As my Mother Tongue is Bengali, I wrote the original post in Bengali (which I am trying to translate here). This has been a long time I have been associated with the Wikimedia movement. In the upcoming April 2021, I’ll complete 10 years in the movement. 10 years ago, I was in a world which was not really connected or related to this Wiki-world. Sometimes, when I am in vacant or pensive mood, I look back and think of these years — the journey. Like many other Wikimedians I also searched something on Google, found Wikipedia as one of the top suggestions, read the article, made a minor fix… a few days later possibly made another similar minor edit, gradually I started making more edits — that’s how I became a Wikimedian — and now almost 10 years have passed. After so many years’ of work, I feel a different bondage or connection with English Wikipedia. It would not be possible for me to write about my work and journey on English Wikipedia in this post as that will be out of context. However you may clearly observe that a major portion of my Wiki-contribution is or was on English Wikipedia.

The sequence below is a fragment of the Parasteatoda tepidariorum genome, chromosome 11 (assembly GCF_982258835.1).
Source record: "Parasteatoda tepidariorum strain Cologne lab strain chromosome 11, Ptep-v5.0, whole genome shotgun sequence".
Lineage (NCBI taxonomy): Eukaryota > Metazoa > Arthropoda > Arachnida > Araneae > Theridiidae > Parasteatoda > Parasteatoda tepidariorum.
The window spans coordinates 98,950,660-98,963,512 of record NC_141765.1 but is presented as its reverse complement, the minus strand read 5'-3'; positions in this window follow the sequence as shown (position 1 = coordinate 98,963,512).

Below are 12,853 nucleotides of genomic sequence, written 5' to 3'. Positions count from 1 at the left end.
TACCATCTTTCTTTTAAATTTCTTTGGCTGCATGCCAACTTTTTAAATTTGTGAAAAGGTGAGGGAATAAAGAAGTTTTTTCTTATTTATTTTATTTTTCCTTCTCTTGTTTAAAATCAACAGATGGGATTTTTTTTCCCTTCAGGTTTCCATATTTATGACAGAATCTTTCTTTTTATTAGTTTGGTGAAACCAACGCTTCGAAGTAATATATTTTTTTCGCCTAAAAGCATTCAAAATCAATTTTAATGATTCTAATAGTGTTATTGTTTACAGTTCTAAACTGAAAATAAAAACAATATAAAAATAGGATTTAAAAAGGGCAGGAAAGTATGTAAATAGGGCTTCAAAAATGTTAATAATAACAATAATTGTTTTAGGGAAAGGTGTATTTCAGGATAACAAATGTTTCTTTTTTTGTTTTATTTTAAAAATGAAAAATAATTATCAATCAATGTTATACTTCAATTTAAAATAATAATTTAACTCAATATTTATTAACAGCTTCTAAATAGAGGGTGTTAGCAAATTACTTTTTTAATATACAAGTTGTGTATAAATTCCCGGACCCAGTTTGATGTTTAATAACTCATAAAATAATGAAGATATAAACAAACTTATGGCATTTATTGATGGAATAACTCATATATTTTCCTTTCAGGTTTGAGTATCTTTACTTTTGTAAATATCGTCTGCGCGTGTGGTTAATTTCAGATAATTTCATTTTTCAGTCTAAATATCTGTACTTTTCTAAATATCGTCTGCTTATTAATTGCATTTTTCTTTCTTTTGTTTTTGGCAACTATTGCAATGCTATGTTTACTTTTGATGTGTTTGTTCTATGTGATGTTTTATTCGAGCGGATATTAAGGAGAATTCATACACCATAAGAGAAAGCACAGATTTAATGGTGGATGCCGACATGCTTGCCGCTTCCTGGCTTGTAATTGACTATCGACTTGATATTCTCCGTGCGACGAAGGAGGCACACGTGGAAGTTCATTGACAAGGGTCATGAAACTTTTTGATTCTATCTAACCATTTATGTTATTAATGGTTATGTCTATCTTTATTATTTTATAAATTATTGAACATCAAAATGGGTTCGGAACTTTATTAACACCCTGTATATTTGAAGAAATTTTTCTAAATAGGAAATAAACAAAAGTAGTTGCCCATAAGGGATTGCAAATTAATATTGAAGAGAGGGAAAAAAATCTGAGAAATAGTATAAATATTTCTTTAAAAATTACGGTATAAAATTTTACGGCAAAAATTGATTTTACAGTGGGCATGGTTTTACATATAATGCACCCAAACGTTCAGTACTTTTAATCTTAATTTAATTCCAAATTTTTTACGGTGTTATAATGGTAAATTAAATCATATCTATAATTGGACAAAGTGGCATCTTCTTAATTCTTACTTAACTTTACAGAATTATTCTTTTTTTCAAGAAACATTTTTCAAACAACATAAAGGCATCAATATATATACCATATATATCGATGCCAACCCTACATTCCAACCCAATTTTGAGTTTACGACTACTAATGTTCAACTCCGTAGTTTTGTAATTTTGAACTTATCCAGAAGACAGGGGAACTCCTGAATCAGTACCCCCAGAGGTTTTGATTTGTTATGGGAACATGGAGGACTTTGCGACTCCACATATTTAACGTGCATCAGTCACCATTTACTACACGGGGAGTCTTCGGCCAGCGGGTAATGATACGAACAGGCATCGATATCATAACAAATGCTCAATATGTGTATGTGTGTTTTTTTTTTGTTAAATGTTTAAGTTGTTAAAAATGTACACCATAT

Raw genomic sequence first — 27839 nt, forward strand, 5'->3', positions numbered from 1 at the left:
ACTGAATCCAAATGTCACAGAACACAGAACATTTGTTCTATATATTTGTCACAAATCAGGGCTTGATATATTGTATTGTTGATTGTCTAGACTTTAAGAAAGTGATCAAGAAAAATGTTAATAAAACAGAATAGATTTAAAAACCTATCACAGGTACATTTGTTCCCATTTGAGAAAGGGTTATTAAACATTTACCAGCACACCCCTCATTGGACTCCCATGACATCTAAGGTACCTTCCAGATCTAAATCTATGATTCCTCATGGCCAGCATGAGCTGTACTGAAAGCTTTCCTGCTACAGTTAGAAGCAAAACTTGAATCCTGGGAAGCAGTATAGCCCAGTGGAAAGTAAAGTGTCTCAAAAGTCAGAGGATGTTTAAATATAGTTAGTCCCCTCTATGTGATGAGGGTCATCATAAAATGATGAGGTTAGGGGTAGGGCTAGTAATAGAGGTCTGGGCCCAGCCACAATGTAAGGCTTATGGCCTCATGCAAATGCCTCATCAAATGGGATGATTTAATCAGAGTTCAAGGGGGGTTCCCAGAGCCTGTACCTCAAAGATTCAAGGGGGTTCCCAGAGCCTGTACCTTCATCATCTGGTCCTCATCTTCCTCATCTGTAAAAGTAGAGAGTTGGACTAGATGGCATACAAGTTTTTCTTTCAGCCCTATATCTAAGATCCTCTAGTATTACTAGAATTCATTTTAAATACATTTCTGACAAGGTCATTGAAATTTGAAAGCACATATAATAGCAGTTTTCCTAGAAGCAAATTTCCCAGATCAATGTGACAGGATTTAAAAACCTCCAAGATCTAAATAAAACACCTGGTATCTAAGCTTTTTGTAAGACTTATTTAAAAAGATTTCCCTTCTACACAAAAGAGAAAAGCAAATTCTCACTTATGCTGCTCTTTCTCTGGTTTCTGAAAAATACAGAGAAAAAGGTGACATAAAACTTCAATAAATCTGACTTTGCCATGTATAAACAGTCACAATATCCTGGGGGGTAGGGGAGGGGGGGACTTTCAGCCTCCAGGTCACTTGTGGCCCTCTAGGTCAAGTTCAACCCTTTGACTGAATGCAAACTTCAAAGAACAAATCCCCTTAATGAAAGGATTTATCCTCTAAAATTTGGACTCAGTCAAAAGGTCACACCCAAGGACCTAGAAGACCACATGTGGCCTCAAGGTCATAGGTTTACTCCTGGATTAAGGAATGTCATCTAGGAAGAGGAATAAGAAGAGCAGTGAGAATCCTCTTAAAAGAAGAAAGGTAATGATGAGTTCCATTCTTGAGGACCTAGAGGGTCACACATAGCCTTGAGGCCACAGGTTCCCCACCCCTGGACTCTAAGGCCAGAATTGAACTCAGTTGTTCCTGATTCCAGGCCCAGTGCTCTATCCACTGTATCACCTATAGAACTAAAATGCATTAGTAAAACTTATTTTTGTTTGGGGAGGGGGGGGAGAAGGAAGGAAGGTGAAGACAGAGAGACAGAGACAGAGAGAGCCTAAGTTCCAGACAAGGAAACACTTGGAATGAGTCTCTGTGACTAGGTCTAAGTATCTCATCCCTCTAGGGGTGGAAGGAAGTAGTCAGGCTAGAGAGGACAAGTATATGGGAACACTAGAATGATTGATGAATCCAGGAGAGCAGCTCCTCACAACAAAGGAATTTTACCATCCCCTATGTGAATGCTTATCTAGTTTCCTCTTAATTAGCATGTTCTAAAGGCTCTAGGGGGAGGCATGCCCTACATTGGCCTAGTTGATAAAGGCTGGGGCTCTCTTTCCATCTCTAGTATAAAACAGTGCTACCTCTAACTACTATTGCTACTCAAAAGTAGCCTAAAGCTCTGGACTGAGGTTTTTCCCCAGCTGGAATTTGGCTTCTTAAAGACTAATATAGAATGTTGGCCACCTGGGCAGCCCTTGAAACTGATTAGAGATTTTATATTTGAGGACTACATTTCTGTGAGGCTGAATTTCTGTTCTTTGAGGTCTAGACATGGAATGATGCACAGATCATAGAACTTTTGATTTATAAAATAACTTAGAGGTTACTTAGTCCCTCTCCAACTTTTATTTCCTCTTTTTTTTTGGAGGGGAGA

Over the years when I was working as a volunteer, I saw several Wikimedians doing incredible work around their Mother Tongue. They are working relentlessly and selflessly. Possibly their primary objective is to improve (free) knowledge content on the world wide web in their own language. These people are pathfinders. Someone worked in Bengali on the world wide web yesterday. That’s reason today I am getting something to read in Bengali on the internet. If tomorrow I get to read more content in Bengali, it’ll be possible only because of the hard work done by some people today. However, please think for a while and tell me, what will happen if there is no one today to do this work for any particular language? Or if the work is not done for any reason? Would not be the language lagging a little behind? And what will happen to a language if this lagging becomes a continuous issue?